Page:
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Microsoft Founding Employee Leaves $65M to Gay Organizations

Seattle, WA — Ric Weiland was one of the first five Microsoft employees, helping to launch the now giant company with friends Bill Gates and Paul Allen. Called a "quiet philanthropist" by the Seattle Times, Weiland committed suicide in 2006 at age 53. His final gifts to the community included a $65 million donation to Seattle's Pride Foundation.

Ric Weiland 1953-2006 :: pridefoundation.org
Ric Weiland 1953-2006 
credit :: pridefoundation.org
According to the Seattle Times, it was revealed this week that Weiland left $160 million of his estate to charity on his death. The donations include a gift of $60 million to Stanford University and $65 million to the Pride Foundation, a gay rights organization which provides scholarships and grants for LGBT advocacy, education, HIV/AIDS prevention and other programs. Weiland served for a time on the Pride Foundation board of directors and contributed to the charity in the past.

Of the $65 million total gift, the Pride Foundation itself will receive $19 million to help expand its operations. The remaining $46 million will be distributed by the Pride Foundation over the next eight years to various charitable organizations. Some of the organizations named to receive donations from the Pride Foundation include the Lambda Legal Defense and Education Network, the Gay and Lesbian Alliance Against Defamation and the National Gay and Lesbian Task Force.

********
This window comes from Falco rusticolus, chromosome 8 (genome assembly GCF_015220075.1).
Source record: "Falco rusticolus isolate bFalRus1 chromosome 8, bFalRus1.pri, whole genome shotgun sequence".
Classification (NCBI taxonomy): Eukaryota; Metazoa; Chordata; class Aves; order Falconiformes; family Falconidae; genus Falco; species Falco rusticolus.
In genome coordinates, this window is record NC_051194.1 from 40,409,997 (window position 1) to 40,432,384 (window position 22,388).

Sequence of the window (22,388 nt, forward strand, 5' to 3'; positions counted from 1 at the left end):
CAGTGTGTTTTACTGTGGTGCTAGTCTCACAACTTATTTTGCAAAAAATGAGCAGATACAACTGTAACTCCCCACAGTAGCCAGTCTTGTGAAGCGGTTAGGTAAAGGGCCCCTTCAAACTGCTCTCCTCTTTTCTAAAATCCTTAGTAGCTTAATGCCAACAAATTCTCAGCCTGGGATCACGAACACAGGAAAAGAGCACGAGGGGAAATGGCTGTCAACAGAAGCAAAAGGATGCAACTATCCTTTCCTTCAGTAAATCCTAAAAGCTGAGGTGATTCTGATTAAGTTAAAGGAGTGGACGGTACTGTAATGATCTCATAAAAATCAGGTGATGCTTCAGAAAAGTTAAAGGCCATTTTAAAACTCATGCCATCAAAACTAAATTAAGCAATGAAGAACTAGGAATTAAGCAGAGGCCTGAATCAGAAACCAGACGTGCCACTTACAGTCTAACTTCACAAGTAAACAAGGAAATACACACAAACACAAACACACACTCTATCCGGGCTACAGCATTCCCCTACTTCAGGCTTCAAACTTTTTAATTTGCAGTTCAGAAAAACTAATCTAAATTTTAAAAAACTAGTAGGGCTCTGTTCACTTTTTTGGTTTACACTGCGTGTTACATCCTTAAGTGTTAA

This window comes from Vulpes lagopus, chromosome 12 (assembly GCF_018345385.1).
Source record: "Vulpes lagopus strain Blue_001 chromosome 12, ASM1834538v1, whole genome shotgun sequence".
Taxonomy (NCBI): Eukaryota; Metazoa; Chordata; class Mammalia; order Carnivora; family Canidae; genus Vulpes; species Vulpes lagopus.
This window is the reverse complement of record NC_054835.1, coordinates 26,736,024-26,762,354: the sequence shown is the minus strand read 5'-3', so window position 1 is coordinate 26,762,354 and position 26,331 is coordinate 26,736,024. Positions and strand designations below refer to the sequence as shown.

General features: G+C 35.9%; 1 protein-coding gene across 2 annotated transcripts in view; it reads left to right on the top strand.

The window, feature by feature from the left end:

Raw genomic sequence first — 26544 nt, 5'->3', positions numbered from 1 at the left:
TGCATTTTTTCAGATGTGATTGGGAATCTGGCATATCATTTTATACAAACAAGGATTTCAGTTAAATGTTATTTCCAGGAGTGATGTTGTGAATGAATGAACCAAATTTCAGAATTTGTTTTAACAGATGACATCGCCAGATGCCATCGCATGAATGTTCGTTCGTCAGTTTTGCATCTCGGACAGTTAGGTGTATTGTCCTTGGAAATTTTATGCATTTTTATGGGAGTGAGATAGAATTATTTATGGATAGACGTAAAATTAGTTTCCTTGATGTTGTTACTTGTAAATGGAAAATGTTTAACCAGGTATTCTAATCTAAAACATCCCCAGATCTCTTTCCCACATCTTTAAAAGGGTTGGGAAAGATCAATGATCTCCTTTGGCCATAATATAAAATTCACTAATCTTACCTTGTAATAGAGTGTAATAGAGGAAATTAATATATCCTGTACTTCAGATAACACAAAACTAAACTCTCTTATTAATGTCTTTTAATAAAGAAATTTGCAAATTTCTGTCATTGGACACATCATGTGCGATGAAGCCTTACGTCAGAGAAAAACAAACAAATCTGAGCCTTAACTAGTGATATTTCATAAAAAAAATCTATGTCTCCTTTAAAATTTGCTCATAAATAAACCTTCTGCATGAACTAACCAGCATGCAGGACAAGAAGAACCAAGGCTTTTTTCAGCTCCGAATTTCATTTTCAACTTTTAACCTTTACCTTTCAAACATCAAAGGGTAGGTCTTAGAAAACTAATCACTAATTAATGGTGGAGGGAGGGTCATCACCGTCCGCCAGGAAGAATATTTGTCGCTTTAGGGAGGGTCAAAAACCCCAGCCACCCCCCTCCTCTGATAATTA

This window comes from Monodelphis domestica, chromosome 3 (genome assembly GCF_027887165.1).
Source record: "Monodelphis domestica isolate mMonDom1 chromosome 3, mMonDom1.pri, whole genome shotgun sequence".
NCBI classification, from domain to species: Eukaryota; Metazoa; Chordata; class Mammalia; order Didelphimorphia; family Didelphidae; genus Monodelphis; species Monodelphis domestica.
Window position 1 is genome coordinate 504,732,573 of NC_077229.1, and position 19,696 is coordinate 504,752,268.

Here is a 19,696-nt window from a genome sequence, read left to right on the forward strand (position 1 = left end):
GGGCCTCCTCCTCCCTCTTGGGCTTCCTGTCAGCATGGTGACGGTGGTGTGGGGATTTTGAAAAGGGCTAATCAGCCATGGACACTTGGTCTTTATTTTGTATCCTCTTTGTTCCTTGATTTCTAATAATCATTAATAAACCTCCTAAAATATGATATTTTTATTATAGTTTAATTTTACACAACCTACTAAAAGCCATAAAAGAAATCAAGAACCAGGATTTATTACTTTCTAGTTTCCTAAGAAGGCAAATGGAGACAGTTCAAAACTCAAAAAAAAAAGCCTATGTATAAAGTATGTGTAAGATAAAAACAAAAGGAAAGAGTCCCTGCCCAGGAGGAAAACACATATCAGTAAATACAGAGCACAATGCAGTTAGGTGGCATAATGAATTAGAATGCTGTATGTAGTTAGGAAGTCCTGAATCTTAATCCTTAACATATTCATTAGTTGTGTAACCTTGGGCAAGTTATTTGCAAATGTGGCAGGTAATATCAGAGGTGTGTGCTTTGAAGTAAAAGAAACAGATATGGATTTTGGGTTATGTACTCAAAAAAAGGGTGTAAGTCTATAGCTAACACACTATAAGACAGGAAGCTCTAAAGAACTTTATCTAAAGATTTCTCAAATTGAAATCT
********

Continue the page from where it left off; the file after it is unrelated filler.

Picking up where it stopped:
"It's a gigantic investment in our equal-rights movement," Zan McColloch-Lussier, the Pride Foundation's director of communications, told the Seattle Times. "It will be here long after our kids' kids are gone."

Weiland worked with Gates and Allen to help launch Microsoft, taking time off from his studies at Stanford to work on the project, according to the Seattle Times. He later worked as general manager for Microsoft, retiring at the age of 35 in 1988.

Weiland, who never hid his sexual orientation from his colleagues, personally fought to have sexual orientation added to the nondiscrimination policy of companies such as McDonald's, GE and Wal-Mart. He was also one of the first investors in the gay media company PlanetOut.

After years of battling depression and losing several close family members, Weiland committed suicide in 2006. He was survived by his partner, Mike Schaefer, who continues to live in Seattle.

The $65 million dollar gift is the largest ever single bequest to a LGBT organization, according to the Associated Press. 

Written By Ann Turner
Article provided in partnership with GayWebMonkey.com.
 
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